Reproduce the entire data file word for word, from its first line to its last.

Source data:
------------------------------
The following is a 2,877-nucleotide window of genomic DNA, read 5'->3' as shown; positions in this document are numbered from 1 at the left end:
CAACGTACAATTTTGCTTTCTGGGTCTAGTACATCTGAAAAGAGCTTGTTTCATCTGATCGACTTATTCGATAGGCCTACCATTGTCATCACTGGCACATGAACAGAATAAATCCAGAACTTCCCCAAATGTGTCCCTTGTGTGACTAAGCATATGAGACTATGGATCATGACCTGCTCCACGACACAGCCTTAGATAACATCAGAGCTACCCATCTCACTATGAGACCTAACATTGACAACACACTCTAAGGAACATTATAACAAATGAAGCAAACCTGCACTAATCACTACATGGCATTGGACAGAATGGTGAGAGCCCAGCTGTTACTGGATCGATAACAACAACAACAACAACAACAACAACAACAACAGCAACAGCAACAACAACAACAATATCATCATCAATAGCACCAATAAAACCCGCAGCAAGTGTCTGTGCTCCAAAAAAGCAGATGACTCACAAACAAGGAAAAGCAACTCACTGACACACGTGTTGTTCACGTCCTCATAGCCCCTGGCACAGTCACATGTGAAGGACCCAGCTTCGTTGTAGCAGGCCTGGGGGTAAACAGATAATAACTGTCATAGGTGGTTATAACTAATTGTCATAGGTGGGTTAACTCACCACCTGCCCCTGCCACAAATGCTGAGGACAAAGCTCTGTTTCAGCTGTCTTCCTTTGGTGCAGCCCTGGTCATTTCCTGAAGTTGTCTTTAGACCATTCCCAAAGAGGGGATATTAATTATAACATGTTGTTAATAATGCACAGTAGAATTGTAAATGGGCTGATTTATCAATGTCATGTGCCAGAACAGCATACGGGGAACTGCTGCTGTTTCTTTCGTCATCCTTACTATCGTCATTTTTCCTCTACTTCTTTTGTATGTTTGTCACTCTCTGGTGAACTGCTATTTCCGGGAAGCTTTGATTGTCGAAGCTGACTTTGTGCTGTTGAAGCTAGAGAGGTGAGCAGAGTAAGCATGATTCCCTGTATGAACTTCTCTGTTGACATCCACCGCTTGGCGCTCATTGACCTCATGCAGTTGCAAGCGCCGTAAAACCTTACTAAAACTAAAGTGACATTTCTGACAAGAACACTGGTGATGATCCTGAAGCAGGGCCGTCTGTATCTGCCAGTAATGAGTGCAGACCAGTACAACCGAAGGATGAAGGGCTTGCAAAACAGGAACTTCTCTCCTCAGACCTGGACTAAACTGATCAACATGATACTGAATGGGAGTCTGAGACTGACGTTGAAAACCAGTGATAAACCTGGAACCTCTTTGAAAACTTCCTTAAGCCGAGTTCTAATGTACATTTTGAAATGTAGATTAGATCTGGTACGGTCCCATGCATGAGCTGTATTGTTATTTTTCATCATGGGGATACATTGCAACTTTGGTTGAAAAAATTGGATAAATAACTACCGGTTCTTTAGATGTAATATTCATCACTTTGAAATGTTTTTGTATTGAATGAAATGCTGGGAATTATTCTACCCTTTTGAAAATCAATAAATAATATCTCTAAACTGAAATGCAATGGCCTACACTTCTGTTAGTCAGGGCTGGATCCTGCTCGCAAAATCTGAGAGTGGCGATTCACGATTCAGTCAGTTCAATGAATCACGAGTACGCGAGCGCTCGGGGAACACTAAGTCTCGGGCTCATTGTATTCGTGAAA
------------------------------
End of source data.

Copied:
The following is a 2,877-nucleotide window of genomic DNA, read 5'->3' as shown; positions in this document are numbered from 1 at the left end:
CAACGTACAATTTTGCTTTCTGGGTCTAGTACATCTGAAAAGAGCTTGTTTCATCTGATCGACTTATTCGATAGGCCTACCATTGTCATCACTGGCACATGAACAGAATAAATCCAGAACTTCCCCAAATGTGTCCCTTGTGTGACTAAGCATATGAGACTATGGATCATGACCTGCTCCACGACACAGCCTTAGATAACATCAGAGCTACCCATCTCACTATGAGACCTAACATTGACAACACACTCTAAGGAACATTATAACAAATGAAGCAAACCTGCACTAATCACTACATGGCATTGGACAGAATGGTGAGAGCCCAGCTGTTACTGGATCGATAACAACAACAACAACAACAACAACAACAACAACAGCAACAGCAACAACAACAACAATATCATCATCAATAGCACCAATAAAACCCGCAGCAAGTGTCTGTGCTCCAAAAAAGCAGATGACTCACAAACAAGGAAAAGCAACTCACTGACACACGTGTTGTTCACGTCCTCATAGCCCCTGGCACAGTCACATGTGAAGGACCCAGCTTCGTTGTAGCAGGCCTGGGGGTAAACAGATAATAACTGTCATAGGTGGTTATAACTAATTGTCATAGGTGGGTTAACTCACCACCTGCCCCTGCCACAAATGCTGAGGACAAAGCTCTGTTTCAGCTGTCTTCCTTTGGTGCAGCCCTGGTCATTTCCTGAAGTTGTCTTTAGACCATTCCCAAAGAGGGGATATTAATTATAACATGTTGTTAATAATGCACAGTAGAATTGTAAATGGGCTGATTTATCAATGTCATGTGCCAGAACAGCATACGGGGAACTGCTGCTGTTTCTTTCGTCATCCTTACTATCGTCATTTTTCCTCTACTTCTTTTGTATGTTTGTCACTCTCTGGTGAACTGCTATTTCCGGGAAGCTTTGATTGTCGAAGCTGACTTTGTGCTGTTGAAGCTAGAGAGGTGAGCAGAGTAAGCATGATTCCCTGTATGAACTTCTCTGTTGACATCCACCGCTTGGCGCTCATTGACCTCATGCAGTTGCAAGCGCCGTAAAACCTTACTAAAACTAAAGTGACATTTCTGACAAGAACACTGGTGATGATCCTGAAGCAGGGCCGTCTGTATCTGCCAGTAATGAGTGCAGACCAGTACAACCGAAGGATGAAGGGCTTGCAAAACAGGAACTTCTCTCCTCAGACCTGGACTAAACTGATCAACATGATACTGAATGGGAGTCTGAGACTGACGTTGAAAACCAGTGATAAACCTGGAACCTCTTTGAAAACTTCCTTAAGCCGAGTTCTAATGTACATTTTGAAATGTAGATTAGATCTGGTACGGTCCCATGCATGAGCTGTATTGTTATTTTTCATCATGGGGATACATTGCAACTTTGGTTGAAAAAATTGGATAAATAACTACCGGTTCTTTAGATGTAATATTCATCACTTTGAAATGTTTTTGTATTGAATGAAATGCTGGGAATTATTCTACCCTTTTGAAAATCAATAAATAATATCTCTAAACTGAAATGCAATGGCCTACACTTCTGTTAGTCAGGGCTGGATCCTGCTCGCAAAATCTGAGAGTGGCGATTCACGATTCAGTCAGTTCAATGAATCACGAGTACGCGAGCGCTCGGGGAACACTAAGTCTCGGGCTCATTGTATTCGTGAAA